In  the period  immediately following the war, the Council  of Social Agencies,  through  its  Department of  Neighborhood Services, encour­aged  all agencies  active  in the area to intensify their  efforts. As part  of the Post-War Community planning process, the Board  embarked on a program  of evaluation and analysis.  Recognizing  its chief  contribution to be the neighborhood organization work through  the medium  of leisure  time-informal education activities  for all age groups–it set out to attract a more highly skilled staff.  A new director was appointed, a case work department established, and overall staff replacements effected.

By 1948, the Group Work program was greatly expanded to involve more than 1,000 individuals of all age levels. This was made possible by a grant from the State Youth Commission through the Department of Neighborhood Services. The basement in the Health Center was remodeled to allow for club rooms which were needed to take care of the increased participation of people in the neighborhood programs.  Through the memorial gift of a friend, the Playground was enlarged, improved and equipped to care more adequately for a greater number of children and teen-agers.  The roof areas of the Nursery were also improved so that there might be more open-air play spots the year’round.  A nursery Supervisor was secured under whose direction a full program could be carried out. The philosophy of Group Work and Nursery programs changed from one of Recreation and Custodial care to one involving group activiites that would meet individual needs and foster individual growth and development.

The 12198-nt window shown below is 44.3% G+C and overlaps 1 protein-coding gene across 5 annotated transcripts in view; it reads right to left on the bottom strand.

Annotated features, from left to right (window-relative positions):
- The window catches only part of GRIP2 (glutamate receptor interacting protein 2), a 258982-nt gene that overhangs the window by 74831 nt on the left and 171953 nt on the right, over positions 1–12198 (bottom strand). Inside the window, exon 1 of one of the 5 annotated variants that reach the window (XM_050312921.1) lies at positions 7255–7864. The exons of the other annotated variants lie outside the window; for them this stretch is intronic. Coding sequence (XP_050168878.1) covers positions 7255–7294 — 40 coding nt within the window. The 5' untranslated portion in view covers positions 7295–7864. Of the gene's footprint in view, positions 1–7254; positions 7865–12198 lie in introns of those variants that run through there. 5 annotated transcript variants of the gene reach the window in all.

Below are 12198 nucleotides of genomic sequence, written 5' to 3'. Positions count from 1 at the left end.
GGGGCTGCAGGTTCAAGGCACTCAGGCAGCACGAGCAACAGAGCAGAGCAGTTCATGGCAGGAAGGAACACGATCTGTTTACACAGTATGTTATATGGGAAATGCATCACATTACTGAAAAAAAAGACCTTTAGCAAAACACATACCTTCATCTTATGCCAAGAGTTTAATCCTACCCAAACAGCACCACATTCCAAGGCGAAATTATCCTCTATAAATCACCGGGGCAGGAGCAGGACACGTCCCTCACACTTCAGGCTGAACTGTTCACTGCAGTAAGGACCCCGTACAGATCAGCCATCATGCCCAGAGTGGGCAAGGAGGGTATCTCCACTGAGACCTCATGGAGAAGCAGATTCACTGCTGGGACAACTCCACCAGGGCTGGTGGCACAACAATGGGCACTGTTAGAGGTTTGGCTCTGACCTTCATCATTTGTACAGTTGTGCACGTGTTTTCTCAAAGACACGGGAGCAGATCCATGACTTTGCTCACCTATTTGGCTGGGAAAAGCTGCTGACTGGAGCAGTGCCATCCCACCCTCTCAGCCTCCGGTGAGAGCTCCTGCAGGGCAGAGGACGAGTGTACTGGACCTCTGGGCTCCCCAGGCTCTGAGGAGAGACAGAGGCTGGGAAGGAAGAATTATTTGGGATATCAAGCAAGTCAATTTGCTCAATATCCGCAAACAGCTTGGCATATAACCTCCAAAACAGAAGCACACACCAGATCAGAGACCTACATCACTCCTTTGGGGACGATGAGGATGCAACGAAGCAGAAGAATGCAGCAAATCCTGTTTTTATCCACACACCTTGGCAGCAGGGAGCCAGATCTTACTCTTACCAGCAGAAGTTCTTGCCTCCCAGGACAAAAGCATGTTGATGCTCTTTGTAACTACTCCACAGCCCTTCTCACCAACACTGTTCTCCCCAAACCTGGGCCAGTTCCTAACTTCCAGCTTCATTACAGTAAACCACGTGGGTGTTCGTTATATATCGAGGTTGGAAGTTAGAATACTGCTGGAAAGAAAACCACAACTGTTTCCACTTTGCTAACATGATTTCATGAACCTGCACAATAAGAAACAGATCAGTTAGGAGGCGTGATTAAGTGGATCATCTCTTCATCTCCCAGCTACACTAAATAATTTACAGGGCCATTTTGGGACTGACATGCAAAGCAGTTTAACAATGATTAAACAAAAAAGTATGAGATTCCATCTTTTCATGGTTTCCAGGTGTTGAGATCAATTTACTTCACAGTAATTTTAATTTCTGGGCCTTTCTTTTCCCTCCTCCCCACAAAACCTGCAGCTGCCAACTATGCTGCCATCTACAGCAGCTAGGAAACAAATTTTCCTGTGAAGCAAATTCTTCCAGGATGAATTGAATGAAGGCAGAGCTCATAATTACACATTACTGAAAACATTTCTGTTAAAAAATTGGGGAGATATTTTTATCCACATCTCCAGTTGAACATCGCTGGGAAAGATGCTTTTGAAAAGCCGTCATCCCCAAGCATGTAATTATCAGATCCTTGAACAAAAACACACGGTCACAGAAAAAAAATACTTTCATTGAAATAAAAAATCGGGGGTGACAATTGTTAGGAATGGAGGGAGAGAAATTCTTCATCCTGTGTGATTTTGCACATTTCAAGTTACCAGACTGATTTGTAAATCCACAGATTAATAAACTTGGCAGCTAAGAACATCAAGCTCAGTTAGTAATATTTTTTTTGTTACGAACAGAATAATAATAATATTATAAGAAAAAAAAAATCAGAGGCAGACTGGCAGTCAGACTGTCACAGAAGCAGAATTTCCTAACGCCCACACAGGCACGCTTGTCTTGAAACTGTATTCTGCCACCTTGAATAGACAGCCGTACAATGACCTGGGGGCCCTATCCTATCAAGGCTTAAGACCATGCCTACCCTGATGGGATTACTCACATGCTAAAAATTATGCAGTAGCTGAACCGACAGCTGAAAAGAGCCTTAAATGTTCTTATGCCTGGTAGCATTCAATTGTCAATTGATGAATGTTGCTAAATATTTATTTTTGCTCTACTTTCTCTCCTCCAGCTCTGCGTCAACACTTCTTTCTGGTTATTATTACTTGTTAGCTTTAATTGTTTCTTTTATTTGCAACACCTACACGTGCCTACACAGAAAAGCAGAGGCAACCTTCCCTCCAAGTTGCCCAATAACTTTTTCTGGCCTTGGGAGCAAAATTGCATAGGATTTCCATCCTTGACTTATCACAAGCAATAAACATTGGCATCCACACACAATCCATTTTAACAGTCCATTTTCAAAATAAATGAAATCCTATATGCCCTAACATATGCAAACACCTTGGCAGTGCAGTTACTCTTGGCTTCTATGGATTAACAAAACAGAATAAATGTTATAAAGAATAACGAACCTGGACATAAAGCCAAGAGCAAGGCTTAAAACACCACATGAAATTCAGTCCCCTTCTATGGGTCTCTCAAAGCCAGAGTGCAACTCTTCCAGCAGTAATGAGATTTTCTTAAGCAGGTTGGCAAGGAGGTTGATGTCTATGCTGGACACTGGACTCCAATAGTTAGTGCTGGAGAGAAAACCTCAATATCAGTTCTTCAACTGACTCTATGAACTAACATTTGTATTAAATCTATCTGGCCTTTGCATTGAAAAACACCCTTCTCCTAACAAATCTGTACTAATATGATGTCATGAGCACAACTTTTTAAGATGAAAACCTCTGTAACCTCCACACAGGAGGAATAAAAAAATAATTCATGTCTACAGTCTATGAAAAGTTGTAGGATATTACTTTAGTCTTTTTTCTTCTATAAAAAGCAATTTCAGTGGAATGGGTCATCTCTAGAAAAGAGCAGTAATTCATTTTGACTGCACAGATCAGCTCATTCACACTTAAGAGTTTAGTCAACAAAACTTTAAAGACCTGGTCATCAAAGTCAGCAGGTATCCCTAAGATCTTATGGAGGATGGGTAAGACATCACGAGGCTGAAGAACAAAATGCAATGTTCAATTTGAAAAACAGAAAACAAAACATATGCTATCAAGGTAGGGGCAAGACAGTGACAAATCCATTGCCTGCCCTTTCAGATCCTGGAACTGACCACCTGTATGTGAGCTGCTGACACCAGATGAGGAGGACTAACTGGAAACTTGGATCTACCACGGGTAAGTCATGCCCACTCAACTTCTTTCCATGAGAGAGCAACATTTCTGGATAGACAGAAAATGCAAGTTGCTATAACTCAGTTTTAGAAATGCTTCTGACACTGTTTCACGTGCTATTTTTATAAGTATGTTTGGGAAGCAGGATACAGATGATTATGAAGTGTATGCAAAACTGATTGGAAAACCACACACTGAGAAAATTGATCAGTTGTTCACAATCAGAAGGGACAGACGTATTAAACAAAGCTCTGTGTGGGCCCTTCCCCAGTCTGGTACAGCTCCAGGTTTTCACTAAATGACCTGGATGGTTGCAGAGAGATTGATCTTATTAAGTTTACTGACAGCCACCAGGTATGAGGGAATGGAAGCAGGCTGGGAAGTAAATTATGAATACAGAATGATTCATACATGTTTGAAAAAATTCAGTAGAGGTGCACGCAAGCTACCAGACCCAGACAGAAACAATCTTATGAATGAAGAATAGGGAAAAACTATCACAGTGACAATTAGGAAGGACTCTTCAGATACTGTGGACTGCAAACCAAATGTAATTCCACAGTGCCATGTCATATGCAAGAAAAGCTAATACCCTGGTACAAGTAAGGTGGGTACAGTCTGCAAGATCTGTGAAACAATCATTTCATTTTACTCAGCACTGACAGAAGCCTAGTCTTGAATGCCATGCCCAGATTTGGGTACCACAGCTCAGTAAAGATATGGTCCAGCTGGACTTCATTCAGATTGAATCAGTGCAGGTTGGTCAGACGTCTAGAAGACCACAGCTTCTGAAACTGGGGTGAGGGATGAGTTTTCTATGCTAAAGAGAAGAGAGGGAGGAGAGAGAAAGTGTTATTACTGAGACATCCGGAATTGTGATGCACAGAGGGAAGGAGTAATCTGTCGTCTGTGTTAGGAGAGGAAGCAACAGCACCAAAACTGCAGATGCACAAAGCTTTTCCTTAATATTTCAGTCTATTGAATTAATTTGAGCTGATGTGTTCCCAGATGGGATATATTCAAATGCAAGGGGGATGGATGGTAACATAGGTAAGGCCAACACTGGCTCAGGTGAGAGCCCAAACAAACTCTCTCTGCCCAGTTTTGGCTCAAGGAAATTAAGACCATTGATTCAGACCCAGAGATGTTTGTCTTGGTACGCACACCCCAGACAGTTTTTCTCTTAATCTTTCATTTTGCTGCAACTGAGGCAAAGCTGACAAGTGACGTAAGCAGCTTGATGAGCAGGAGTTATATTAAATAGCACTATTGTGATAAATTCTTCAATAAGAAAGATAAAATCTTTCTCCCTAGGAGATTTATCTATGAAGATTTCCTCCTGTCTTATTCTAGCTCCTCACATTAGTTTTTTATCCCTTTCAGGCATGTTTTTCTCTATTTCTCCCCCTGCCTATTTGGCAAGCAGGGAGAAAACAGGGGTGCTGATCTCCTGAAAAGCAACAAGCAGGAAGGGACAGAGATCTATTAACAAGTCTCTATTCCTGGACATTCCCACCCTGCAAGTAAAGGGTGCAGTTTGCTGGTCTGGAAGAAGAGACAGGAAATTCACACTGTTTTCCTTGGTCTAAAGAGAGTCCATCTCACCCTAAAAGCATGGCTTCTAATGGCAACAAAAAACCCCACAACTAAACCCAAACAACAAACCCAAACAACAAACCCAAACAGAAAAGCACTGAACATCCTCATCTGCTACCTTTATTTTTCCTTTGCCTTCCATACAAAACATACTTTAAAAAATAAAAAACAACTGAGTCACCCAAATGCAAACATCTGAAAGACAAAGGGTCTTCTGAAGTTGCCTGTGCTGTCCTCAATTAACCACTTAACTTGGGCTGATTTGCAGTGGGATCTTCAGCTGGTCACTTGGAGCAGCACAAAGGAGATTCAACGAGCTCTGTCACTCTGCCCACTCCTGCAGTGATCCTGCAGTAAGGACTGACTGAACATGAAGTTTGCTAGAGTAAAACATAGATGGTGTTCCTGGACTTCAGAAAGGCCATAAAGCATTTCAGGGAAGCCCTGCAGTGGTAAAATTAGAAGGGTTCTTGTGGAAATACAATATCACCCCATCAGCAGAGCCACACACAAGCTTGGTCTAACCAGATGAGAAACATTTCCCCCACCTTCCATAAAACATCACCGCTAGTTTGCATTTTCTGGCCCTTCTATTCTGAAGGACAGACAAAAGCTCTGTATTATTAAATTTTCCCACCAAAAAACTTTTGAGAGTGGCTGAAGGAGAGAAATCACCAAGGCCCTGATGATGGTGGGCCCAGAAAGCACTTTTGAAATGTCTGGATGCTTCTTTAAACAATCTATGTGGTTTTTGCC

Looking  ahead , the Settlement  sees its role in the  neighborhood  as being one most closely related  to the prevailing social problems. It sees its  chief  responsibility  to  be  assisting  the  people  in the mobilization of their individual and collective resources towards  the solution of their problems.  At  the  end  of 1948,  the Settlement reformed  an  inactive neighborhood  coun cil  and  has  carried   that  to  much  more  intensive activity than previously existed in the neighborhood. Such matters  as housing, vice, sanitation and other neighborhood problems have been studied  and  acted  upon  by this  group. With  the ever-shifting  change in responsibility  from  private  to public  agencies,  Baden Street Settle­ment will probably see a gradual  transfer of some of its responsibilities in the health area  to the Health  Department.